There was talk of revolution in Manhattan’s Union Square Park on Thursday. Because Howard Stern was doing the talking, there were women with halter-tops on, too.
A crowd of hundreds of Stern fans gathered in the park for a rally-cum-promotional event for Sirius, the satellite radio service where Stern will be heard starting in 2006 (unless he breaks his contract with Viacom to start earlier).
As a mostly male, mainly white crowd crammed around speakers blaring a predictable hard-rock playlist, Stern handed out free Sirius radios in front of a set of dancing, well-endowed women. He cast his switch from one media company to another in the language of revolt.
“This is big. Sirius will rule,” Stern said. “This will be the dominant medium because there’s no government interference.”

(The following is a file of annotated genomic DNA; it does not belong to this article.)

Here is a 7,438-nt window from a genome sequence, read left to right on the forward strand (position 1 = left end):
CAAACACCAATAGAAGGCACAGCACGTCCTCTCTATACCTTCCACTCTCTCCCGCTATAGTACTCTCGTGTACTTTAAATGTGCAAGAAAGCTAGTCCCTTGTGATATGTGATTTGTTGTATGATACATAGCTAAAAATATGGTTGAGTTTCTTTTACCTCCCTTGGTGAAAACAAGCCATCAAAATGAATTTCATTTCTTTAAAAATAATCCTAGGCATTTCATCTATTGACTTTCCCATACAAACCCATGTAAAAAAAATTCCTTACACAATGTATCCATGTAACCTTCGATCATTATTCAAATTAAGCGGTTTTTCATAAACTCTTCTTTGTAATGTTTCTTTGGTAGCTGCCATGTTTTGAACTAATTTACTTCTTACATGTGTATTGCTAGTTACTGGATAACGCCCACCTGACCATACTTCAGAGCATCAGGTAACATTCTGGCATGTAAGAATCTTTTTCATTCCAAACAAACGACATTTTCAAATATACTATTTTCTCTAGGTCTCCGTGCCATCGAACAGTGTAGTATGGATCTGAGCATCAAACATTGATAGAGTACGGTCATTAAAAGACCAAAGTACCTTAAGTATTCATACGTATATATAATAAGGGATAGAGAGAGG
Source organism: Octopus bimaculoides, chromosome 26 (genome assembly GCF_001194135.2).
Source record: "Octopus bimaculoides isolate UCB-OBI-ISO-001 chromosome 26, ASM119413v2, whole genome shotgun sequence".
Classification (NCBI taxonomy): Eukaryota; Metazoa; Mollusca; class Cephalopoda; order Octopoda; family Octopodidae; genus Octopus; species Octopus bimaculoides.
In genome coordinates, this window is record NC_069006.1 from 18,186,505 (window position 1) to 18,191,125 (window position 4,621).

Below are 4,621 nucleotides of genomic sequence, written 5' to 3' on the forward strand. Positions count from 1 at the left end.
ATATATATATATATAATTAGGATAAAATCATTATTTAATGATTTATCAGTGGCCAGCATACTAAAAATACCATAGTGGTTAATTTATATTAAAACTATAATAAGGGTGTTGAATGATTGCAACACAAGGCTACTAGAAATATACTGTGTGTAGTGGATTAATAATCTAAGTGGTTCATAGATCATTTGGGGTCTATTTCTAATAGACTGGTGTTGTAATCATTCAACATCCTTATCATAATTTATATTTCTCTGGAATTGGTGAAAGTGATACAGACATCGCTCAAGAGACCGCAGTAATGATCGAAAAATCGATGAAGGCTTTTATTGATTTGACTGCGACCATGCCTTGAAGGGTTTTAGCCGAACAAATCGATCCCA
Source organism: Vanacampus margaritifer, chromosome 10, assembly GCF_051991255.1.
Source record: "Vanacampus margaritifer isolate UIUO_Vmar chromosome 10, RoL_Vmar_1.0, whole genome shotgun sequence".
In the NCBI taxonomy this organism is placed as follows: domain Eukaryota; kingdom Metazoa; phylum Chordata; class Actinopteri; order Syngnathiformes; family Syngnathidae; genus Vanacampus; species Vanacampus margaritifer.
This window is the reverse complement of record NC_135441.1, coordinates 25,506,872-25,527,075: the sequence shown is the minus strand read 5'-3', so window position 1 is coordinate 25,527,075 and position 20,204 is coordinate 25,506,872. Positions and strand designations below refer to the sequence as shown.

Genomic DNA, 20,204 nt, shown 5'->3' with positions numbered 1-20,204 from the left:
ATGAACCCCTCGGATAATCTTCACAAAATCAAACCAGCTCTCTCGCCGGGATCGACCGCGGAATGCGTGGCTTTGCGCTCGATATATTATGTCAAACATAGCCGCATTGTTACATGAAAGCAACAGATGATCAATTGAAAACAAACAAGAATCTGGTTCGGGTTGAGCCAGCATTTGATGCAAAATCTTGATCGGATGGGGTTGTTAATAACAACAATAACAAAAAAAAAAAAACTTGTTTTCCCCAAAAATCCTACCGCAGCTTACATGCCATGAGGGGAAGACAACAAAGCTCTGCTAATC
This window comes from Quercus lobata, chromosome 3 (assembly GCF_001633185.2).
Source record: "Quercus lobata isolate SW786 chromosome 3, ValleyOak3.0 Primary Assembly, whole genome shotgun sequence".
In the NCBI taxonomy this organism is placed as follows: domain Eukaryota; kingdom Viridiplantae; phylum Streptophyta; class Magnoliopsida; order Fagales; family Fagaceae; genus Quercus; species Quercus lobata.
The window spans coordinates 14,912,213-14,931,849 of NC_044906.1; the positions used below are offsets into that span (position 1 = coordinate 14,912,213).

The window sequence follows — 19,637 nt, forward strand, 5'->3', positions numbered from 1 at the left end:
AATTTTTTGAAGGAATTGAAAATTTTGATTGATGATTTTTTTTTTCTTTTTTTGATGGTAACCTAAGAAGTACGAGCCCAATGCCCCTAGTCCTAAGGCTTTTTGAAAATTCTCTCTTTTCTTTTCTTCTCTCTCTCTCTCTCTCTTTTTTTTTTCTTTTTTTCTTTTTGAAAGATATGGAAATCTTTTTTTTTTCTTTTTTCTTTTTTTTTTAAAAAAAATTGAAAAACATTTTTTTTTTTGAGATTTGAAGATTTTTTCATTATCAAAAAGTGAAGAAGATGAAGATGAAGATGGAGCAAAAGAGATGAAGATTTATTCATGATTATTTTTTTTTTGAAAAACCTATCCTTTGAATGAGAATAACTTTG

The event reached its surreal height when a group of counter “activists” supporting rival XM satellite radio showed up waving signs for Opie & Anthony, the on-air duo that went to satellite after being kicked off WNEW following their broadcast of a couple having sex at St. Peter’s. Adding to the festive air was a passing Mexico tourism truck featuring three dancing girls. “The warmth of our people makes it possible to enjoy an endless summer,” the truck’s sign read.
“I think this is the death of regular radio, I really do,” Stern said. The crowd roared in agreement. Stern told everyone to watch him on Letterman that evening. Then, people began heading back to work.